My flowers are starting to look gorgeous. It’s that time of year.
I must admit—the only thing that makes them “mine” are the fact that they are in “my” landscape. I have put zero work into these flowers this year. That’s why I need low maintenance perennials. I know that if I carved out the time it takes to nurture new flowers, I would stay stressed out about the boys throwing frisbees and riding bikes around them.
So I was able to give a sincerely grateful reaction this week when my two oldest boys walked into the kitchen with four fistfuls of pink petals from my knockout roses. They were so proud to give them to me.
The first of many I will receive this year.
What appropriate gifts these delicate petals make, reminding me of God’s beauty in His creation, of the life He created so that we may know His beauty and glorify Him.
Two days after the boys dumped the petals on my kitchen counter, I found myself standing beside a row of knockout rose bushes in a different setting—outside of an abortion clinic. As of last week, I will be there every Friday.
The roses separate the clinic from the rest of the world. I never thought I’d be there, but then again, neither did most of the women going into the clinic.
And that’s why we’re there—to offer help and hope to those feeling desperate, to those feeling like they have no other choice. How incredibly humbling it is to meet someone in their moment of desperation.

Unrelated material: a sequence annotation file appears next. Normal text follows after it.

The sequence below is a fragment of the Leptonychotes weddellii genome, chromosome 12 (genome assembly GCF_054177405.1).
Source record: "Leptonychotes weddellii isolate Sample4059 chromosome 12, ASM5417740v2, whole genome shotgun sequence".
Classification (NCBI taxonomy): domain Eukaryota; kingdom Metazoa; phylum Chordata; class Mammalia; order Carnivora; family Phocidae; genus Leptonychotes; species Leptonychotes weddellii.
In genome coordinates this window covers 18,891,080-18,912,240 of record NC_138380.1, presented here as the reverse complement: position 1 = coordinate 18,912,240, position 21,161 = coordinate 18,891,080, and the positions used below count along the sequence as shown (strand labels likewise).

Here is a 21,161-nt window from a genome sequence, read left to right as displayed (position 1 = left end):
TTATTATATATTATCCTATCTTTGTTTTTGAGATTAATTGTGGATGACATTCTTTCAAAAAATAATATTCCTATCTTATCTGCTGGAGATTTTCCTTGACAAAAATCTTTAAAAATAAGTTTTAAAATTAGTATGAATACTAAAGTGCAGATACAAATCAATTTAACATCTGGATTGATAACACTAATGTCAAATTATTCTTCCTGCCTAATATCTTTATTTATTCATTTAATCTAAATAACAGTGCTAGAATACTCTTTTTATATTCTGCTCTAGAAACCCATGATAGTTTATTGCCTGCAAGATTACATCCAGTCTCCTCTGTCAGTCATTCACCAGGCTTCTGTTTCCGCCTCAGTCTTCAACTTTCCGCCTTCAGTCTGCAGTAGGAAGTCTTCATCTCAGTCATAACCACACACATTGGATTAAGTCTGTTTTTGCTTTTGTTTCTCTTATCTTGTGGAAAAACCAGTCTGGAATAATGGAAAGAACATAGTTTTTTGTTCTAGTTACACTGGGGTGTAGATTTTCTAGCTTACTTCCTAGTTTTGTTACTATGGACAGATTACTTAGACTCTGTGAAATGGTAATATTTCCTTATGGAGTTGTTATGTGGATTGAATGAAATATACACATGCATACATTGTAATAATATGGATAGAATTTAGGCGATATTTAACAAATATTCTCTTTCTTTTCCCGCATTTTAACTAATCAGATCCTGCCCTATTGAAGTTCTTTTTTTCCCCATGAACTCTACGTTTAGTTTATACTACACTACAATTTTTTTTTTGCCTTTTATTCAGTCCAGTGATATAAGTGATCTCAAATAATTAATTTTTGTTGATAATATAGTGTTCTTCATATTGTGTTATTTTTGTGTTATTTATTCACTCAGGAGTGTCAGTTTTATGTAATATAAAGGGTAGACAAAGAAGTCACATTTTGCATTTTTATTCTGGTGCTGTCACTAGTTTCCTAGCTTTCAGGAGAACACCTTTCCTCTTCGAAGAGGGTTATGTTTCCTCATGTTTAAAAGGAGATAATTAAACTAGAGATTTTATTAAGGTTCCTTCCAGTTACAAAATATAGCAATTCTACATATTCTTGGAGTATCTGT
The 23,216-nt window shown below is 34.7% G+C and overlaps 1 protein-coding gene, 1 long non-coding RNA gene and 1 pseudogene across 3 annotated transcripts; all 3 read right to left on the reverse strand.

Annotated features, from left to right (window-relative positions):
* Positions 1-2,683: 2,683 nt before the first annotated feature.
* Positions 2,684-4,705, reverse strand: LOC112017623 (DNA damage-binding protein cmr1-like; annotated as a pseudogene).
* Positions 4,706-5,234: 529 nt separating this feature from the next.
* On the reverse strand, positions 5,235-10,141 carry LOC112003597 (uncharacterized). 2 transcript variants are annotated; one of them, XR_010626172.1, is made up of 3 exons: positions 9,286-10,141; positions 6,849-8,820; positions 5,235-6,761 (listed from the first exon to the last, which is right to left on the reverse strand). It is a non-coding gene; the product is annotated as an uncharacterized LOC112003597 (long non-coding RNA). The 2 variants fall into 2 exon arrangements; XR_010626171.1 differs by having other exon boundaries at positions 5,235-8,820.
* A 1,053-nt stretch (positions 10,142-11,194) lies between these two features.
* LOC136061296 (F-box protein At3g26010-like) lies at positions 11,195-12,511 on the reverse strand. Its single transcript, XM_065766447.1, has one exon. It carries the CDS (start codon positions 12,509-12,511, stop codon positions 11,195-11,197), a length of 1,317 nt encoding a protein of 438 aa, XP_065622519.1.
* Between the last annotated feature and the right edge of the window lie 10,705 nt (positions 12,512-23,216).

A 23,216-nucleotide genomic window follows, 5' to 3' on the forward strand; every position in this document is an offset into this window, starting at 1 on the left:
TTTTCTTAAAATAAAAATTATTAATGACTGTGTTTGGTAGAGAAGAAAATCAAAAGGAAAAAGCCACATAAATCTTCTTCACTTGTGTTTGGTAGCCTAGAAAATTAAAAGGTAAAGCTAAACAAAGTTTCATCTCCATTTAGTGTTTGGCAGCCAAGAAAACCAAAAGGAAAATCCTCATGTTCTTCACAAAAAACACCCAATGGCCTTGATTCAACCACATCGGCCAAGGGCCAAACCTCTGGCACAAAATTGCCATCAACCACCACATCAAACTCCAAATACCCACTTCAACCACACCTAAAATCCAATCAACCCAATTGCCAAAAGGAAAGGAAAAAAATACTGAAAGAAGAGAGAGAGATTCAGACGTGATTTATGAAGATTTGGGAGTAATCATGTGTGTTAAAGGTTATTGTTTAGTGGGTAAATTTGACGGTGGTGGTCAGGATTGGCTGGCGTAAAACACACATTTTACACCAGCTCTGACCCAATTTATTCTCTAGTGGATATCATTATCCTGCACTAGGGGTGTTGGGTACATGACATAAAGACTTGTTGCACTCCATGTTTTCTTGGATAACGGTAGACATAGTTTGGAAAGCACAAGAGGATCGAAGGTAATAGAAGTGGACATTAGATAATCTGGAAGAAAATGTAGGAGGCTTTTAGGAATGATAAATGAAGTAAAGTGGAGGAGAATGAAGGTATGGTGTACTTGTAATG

We hope they recognize our kind, nonjudgmental approach. Many won’t talk to us. I could speculate on the reasons, but regardless, it’s obvious each one is dealing with a mix of emotions and pain. Sometimes, one will talk. That’s what happened this week.
She had driven a long way for her appointment, determined it was what she had to do. The long drive had not provided the peace of mind she had hoped for. She was struggling before we even talked to her. She went ahead with her appointment, but told us she would come see us afterward.
She came out with different feelings. She said they did an ultrasound, but would not let her see it when she asked if she could. They would not tell her the baby’s heart rate. How ironic that a place dedicated to her choice wouldn’t let her see her baby (or whatever was going on inside her body if they didn’t consider it a baby).They gave her a printed ultrasound picture, one of only a portion of the baby’s head which did not look like a baby.
When she came into our clinic, she was blown away by every detail she could see on ultrasound. We watched this tiny human moving around, stretching, kicking. For a few seconds during the scan, the entire screen was black except for two hands, all ten fingers stretched out.
There was no manipulation. We were simply there to show her what was in her womb.
If the anticipation is getting to you, she decided to keep the baby.
That child, God’s creation, gets to experience life. No, that life will not be perfect. That life will face challenges of its own, but that life gets a chance to live. That mom will not have a perfect pregnancy or a perfect child. It still may feel like “bad timing” to have a baby. But that mom will get the chance to experience new life, and she won’t have to live with years of hurt and wondering.
I pray that her future holds numerous love offerings of rose petals, dandelions, outside-the-line colorings, sticky kisses, and all the other blessings this child may bring.